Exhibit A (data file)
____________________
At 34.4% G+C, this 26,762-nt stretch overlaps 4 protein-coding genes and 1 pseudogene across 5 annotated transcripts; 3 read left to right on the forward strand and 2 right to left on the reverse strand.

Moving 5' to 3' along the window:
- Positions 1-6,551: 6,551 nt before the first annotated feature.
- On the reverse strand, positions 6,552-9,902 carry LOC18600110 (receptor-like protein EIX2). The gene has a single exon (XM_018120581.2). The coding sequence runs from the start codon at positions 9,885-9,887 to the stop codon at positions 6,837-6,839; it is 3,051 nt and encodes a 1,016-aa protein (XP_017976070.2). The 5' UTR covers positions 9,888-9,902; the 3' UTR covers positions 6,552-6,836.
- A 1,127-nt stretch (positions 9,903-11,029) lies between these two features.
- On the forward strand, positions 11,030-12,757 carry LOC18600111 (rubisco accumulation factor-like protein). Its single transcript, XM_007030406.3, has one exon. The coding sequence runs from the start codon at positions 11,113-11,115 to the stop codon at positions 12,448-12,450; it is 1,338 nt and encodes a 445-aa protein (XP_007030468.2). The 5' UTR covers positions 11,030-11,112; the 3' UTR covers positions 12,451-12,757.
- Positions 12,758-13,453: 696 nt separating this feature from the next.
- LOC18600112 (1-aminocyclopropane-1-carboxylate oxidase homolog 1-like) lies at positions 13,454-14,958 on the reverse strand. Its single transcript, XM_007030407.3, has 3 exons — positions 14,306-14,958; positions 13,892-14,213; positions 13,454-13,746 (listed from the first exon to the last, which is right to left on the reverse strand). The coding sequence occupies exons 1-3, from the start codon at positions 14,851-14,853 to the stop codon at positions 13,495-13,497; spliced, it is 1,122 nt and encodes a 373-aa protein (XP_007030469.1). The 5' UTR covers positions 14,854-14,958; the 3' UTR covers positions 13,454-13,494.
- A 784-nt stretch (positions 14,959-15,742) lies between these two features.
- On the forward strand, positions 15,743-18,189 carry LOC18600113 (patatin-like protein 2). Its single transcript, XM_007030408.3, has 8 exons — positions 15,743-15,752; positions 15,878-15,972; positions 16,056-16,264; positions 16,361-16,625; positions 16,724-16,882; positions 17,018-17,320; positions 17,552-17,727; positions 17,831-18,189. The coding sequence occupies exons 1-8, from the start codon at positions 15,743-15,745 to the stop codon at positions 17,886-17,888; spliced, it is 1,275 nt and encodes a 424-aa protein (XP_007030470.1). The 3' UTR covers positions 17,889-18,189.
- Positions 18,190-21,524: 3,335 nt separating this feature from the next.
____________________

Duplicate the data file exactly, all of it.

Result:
At 34.4% G+C, this 26,762-nt stretch overlaps 4 protein-coding genes and 1 pseudogene across 5 annotated transcripts; 3 read left to right on the forward strand and 2 right to left on the reverse strand.

Moving 5' to 3' along the window:
- Positions 1-6,551: 6,551 nt before the first annotated feature.
- On the reverse strand, positions 6,552-9,902 carry LOC18600110 (receptor-like protein EIX2). The gene has a single exon (XM_018120581.2). The coding sequence runs from the start codon at positions 9,885-9,887 to the stop codon at positions 6,837-6,839; it is 3,051 nt and encodes a 1,016-aa protein (XP_017976070.2). The 5' UTR covers positions 9,888-9,902; the 3' UTR covers positions 6,552-6,836.
- A 1,127-nt stretch (positions 9,903-11,029) lies between these two features.
- On the forward strand, positions 11,030-12,757 carry LOC18600111 (rubisco accumulation factor-like protein). Its single transcript, XM_007030406.3, has one exon. The coding sequence runs from the start codon at positions 11,113-11,115 to the stop codon at positions 12,448-12,450; it is 1,338 nt and encodes a 445-aa protein (XP_007030468.2). The 5' UTR covers positions 11,030-11,112; the 3' UTR covers positions 12,451-12,757.
- Positions 12,758-13,453: 696 nt separating this feature from the next.
- LOC18600112 (1-aminocyclopropane-1-carboxylate oxidase homolog 1-like) lies at positions 13,454-14,958 on the reverse strand. Its single transcript, XM_007030407.3, has 3 exons — positions 14,306-14,958; positions 13,892-14,213; positions 13,454-13,746 (listed from the first exon to the last, which is right to left on the reverse strand). The coding sequence occupies exons 1-3, from the start codon at positions 14,851-14,853 to the stop codon at positions 13,495-13,497; spliced, it is 1,122 nt and encodes a 373-aa protein (XP_007030469.1). The 5' UTR covers positions 14,854-14,958; the 3' UTR covers positions 13,454-13,494.
- A 784-nt stretch (positions 14,959-15,742) lies between these two features.
- On the forward strand, positions 15,743-18,189 carry LOC18600113 (patatin-like protein 2). Its single transcript, XM_007030408.3, has 8 exons — positions 15,743-15,752; positions 15,878-15,972; positions 16,056-16,264; positions 16,361-16,625; positions 16,724-16,882; positions 17,018-17,320; positions 17,552-17,727; positions 17,831-18,189. The coding sequence occupies exons 1-8, from the start codon at positions 15,743-15,745 to the stop codon at positions 17,886-17,888; spliced, it is 1,275 nt and encodes a 424-aa protein (XP_007030470.1). The 3' UTR covers positions 17,889-18,189.
- Positions 18,190-21,524: 3,335 nt separating this feature from the next.